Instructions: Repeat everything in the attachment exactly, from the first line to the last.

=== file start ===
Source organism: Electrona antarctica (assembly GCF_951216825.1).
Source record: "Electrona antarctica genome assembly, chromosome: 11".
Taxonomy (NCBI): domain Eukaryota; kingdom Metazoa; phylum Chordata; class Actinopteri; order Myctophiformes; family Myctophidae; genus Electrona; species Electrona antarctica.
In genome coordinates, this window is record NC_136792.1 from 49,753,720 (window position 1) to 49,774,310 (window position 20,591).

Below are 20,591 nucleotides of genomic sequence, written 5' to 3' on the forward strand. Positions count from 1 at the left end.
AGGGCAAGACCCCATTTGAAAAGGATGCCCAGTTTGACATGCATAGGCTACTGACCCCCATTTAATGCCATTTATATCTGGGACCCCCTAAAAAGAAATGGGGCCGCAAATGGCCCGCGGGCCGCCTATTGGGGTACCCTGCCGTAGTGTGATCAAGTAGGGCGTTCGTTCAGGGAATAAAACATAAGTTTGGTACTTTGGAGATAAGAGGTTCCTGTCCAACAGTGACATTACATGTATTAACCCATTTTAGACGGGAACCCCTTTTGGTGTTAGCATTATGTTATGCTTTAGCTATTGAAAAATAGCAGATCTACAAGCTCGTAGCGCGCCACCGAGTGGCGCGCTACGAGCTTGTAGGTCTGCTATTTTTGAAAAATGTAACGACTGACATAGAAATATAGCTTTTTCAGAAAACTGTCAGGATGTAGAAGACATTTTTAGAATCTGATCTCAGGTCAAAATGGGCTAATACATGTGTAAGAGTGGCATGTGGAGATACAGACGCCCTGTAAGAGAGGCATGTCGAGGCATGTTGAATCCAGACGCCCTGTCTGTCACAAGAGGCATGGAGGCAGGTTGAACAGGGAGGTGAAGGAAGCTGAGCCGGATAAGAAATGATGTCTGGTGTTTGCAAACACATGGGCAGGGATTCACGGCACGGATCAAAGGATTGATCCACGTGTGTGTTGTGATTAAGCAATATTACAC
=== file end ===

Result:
Source organism: Electrona antarctica (assembly GCF_951216825.1).
Source record: "Electrona antarctica genome assembly, chromosome: 11".
Taxonomy (NCBI): domain Eukaryota; kingdom Metazoa; phylum Chordata; class Actinopteri; order Myctophiformes; family Myctophidae; genus Electrona; species Electrona antarctica.
In genome coordinates, this window is record NC_136792.1 from 49,753,720 (window position 1) to 49,774,310 (window position 20,591).

Below are 20,591 nucleotides of genomic sequence, written 5' to 3' on the forward strand. Positions count from 1 at the left end.
AGGGCAAGACCCCATTTGAAAAGGATGCCCAGTTTGACATGCATAGGCTACTGACCCCCATTTAATGCCATTTATATCTGGGACCCCCTAAAAAGAAATGGGGCCGCAAATGGCCCGCGGGCCGCCTATTGGGGTACCCTGCCGTAGTGTGATCAAGTAGGGCGTTCGTTCAGGGAATAAAACATAAGTTTGGTACTTTGGAGATAAGAGGTTCCTGTCCAACAGTGACATTACATGTATTAACCCATTTTAGACGGGAACCCCTTTTGGTGTTAGCATTATGTTATGCTTTAGCTATTGAAAAATAGCAGATCTACAAGCTCGTAGCGCGCCACCGAGTGGCGCGCTACGAGCTTGTAGGTCTGCTATTTTTGAAAAATGTAACGACTGACATAGAAATATAGCTTTTTCAGAAAACTGTCAGGATGTAGAAGACATTTTTAGAATCTGATCTCAGGTCAAAATGGGCTAATACATGTGTAAGAGTGGCATGTGGAGATACAGACGCCCTGTAAGAGAGGCATGTCGAGGCATGTTGAATCCAGACGCCCTGTCTGTCACAAGAGGCATGGAGGCAGGTTGAACAGGGAGGTGAAGGAAGCTGAGCCGGATAAGAAATGATGTCTGGTGTTTGCAAACACATGGGCAGGGATTCACGGCACGGATCAAAGGATTGATCCACGTGTGTGTTGTGATTAAGCAATATTACAC